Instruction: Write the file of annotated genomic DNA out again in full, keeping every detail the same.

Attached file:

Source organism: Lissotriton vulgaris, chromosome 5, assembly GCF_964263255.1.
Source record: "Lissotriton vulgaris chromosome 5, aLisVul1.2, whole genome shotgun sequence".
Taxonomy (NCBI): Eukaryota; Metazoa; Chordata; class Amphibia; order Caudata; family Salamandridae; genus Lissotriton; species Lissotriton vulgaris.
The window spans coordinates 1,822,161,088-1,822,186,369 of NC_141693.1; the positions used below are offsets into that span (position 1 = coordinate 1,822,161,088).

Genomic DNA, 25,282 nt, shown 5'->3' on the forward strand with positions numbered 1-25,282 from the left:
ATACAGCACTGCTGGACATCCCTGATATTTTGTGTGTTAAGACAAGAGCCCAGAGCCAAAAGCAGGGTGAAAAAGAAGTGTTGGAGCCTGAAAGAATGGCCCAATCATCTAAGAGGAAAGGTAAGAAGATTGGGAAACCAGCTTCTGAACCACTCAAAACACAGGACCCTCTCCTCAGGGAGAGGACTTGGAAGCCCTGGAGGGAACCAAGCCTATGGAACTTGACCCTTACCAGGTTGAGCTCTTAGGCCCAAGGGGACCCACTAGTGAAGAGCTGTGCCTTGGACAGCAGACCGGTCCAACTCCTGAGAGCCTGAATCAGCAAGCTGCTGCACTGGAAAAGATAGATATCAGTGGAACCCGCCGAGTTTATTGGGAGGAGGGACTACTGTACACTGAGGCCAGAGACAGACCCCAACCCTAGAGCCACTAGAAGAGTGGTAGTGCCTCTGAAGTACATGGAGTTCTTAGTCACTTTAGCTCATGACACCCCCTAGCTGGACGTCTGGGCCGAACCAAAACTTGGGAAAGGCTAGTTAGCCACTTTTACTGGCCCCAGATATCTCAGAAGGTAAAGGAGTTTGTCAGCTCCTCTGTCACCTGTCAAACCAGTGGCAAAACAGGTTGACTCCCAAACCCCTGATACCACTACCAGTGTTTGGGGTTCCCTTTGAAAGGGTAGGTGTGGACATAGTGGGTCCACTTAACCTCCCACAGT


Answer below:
Source organism: Lissotriton vulgaris, chromosome 5, assembly GCF_964263255.1.
Source record: "Lissotriton vulgaris chromosome 5, aLisVul1.2, whole genome shotgun sequence".
Taxonomy (NCBI): Eukaryota; Metazoa; Chordata; class Amphibia; order Caudata; family Salamandridae; genus Lissotriton; species Lissotriton vulgaris.
The window spans coordinates 1,822,161,088-1,822,186,369 of NC_141693.1; the positions used below are offsets into that span (position 1 = coordinate 1,822,161,088).

Genomic DNA, 25,282 nt, shown 5'->3' on the forward strand with positions numbered 1-25,282 from the left:
ATACAGCACTGCTGGACATCCCTGATATTTTGTGTGTTAAGACAAGAGCCCAGAGCCAAAAGCAGGGTGAAAAAGAAGTGTTGGAGCCTGAAAGAATGGCCCAATCATCTAAGAGGAAAGGTAAGAAGATTGGGAAACCAGCTTCTGAACCACTCAAAACACAGGACCCTCTCCTCAGGGAGAGGACTTGGAAGCCCTGGAGGGAACCAAGCCTATGGAACTTGACCCTTACCAGGTTGAGCTCTTAGGCCCAAGGGGACCCACTAGTGAAGAGCTGTGCCTTGGACAGCAGACCGGTCCAACTCCTGAGAGCCTGAATCAGCAAGCTGCTGCACTGGAAAAGATAGATATCAGTGGAACCCGCCGAGTTTATTGGGAGGAGGGACTACTGTACACTGAGGCCAGAGACAGACCCCAACCCTAGAGCCACTAGAAGAGTGGTAGTGCCTCTGAAGTACATGGAGTTCTTAGTCACTTTAGCTCATGACACCCCCTAGCTGGACGTCTGGGCCGAACCAAAACTTGGGAAAGGCTAGTTAGCCACTTTTACTGGCCCCAGATATCTCAGAAGGTAAAGGAGTTTGTCAGCTCCTCTGTCACCTGTCAAACCAGTGGCAAAACAGGTTGACTCCCAAACCCCTGATACCACTACCAGTGTTTGGGGTTCCCTTTGAAAGGGTAGGTGTGGACATAGTGGGTCCACTTAACCTCCCACAGT